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Lowe fans 11 as Dodgers drop Angels

Lowe takes down Angels

LOS ANGELES -- All those years in Red Sox Nation had Derek Lowe ideally prepared to face the Angels on Friday night.

"You get killed pitching scared to American League teams," he said. "Especially being part of a potent Boston team, pitchers that had success came right at them. AL offenses feast on guys who pitch cautiously, so I knew I had to come out aggressively. I had a good game plan, and I executed it."

Enough so that Lowe struck out a career-high 11 over seven innings as the Dodgers reclaimed sole possession of first place in the National League West by edging the Angels, 2-1, on Luis Gonzalez's two-run single in the sixth inning off Ervin Santana.

"He couldn't have been much better," manager Grady Little said of Lowe. "His stuff was electric. We were fortunate to score enough runs so he could get a win."

Lowe has allowed five earned runs in three Interleague series starts this year, although this was the first victory. Lowe already has three complete-game losses this year, so it wasn't surprising that he again received precious little offensive support, this time in former teammate Bill Mueller's first day on the job as hitting coach.

"I was kind of worried for Mueller," said Gonzalez. "[Santana] had a no-hitter going until the fifth. There wasn't a lot of offense going."

But the Dodgers created just enough runs against an Angels team that swept them in Anaheim last month. It started with leadoff hitter Rafael Furcal taking a page from girls softball and perfectly executing a slap hit, putting his feet in motion as he tapped the ball to shortstop and beat Orlando Cabrera's throw to first base.

"I work on that, and it's something Merv Rettenmund taught me when I was with Atlanta," said Furcal. "If a pitcher is throwing me away, I can handle it. If I get it between the third baseman and the pitcher, the shortstop can't throw me out."

Juan Pierre, after fouling off a sacrifice bunt attempt, stroked a single to left. Nomar Garciaparra hit a sinking liner that right fielder Vladimir Guerrero nearly lost in the lights, his hesitation allowing Furcal to tag and barely make it to third. A key to the game was Jeff Kent getting hit on the arm with a 1-2 fastball to load the bases and move Pierre into scoring position. Gonzalez followed with a two-run single over Cabrera's head.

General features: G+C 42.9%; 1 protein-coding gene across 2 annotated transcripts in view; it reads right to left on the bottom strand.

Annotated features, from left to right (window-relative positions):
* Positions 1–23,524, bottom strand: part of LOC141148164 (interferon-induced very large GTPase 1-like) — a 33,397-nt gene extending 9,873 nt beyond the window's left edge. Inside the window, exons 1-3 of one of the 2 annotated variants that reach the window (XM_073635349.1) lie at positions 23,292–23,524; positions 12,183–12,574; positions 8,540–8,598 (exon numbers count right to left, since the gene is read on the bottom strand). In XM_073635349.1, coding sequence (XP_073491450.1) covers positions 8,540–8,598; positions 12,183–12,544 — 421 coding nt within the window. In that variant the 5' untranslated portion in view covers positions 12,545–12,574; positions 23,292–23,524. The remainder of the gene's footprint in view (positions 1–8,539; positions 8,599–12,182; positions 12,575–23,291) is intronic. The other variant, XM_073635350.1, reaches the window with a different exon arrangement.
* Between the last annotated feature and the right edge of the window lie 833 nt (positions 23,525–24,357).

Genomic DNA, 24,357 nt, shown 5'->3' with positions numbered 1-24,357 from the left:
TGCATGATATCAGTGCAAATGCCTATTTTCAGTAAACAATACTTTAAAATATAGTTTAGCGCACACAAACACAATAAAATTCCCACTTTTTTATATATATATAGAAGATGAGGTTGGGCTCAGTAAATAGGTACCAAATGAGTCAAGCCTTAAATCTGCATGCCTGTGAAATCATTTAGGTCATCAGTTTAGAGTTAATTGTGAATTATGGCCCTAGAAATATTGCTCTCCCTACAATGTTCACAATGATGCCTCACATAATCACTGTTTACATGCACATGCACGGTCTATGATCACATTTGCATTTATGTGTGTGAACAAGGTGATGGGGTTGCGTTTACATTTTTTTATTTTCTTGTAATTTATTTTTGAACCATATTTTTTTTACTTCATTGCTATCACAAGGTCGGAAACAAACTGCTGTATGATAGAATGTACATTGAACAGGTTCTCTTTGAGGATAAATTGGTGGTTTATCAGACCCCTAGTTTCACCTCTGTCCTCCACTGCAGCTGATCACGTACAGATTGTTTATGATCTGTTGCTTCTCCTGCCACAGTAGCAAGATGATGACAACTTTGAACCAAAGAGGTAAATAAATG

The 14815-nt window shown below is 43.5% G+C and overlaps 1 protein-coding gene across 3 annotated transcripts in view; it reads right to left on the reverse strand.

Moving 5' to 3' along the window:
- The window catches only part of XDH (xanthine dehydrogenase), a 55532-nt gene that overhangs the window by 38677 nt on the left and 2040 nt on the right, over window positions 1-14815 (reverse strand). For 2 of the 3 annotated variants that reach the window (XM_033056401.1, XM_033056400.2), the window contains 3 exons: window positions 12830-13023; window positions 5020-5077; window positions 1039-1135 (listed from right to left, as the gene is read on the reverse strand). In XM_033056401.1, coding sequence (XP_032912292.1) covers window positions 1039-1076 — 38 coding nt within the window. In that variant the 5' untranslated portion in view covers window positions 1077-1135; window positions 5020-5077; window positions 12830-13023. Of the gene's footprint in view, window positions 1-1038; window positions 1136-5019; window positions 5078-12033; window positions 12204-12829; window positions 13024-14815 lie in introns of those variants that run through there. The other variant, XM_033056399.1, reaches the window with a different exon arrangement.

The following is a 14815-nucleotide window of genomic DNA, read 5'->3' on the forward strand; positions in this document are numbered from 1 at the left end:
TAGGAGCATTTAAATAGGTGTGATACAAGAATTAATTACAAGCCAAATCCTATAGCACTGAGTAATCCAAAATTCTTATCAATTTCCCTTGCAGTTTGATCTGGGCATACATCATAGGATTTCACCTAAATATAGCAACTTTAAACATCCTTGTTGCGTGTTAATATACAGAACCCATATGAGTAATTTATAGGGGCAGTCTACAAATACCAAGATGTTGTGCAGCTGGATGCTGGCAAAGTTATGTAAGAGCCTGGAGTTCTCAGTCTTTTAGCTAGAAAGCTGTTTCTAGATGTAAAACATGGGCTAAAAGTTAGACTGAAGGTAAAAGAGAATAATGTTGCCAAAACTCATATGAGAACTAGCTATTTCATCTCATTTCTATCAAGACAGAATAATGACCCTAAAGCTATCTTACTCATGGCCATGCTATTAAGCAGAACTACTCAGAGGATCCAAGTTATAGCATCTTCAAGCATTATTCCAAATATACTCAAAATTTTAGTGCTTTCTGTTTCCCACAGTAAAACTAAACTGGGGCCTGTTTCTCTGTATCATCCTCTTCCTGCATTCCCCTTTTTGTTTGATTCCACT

"The key was the top two guys getting on base and becoming a nuisance for the pitcher," said Gonzalez, who has nine RBIs in the seven games on the homestand.

The Angels, who had won nine of 12 coming in, answered with a run the Dodgers could have prevented. Guerrero led off with a fly in the right-field corner. After a long and circuitous run, Matt Kemp was unable to reel in the ball and it bounced over the wall for a double. One out later, Casey Kotchman singled home Guerrero. But Lowe got Garrett Anderson on a fly to center and he struck out Howie Kendrick.

The Dodgers turned it over to the bullpen. Jonathan Broxton struck out two in an easy eighth, but Takashi Saito had to work for his 19th save, allowing a pair of two-out infield singles before Anderson bounced out, giving the Dodgers a four-game win streak after sweeping the Mets.

"That's our strength, getting to those guys with a lead and they've been money for us all year," said Gonzalez.

Lowe had a self-deprecating explanation for the strikeouts by a sinkerball pitcher.

"It's all luck," he said. "I don't ever try to strike anybody out. My goal is to get every out on ground balls. If they swing and miss, maybe I'm tricking them."

However, Lowe agreed that his sinker has been effective lately (3-1, 1.75 ERA in last five starts) and was particularly nasty Friday night. One possible explanation for his recent success (seven of nine quality starts) is eliminating between-starts bullpen sessions.

"I never really felt like I got a lot out of them, and sometimes when you're pitching well in games, you can get yourself into a funk in between," he said. "So I just stopped them and it seems to be working."

Was his decision influenced by another pitcher who skips such practice work?

"Uh, yeah, Pedro [Martinez]," he said.

Told that he hadn't been a teammate of Martinez in three years, Lowe said:

"OK, it took me awhile."

Ken Gurnick is a reporter for MLB.com. This story was not subject to the approval of Major League Baseball or its clubs.

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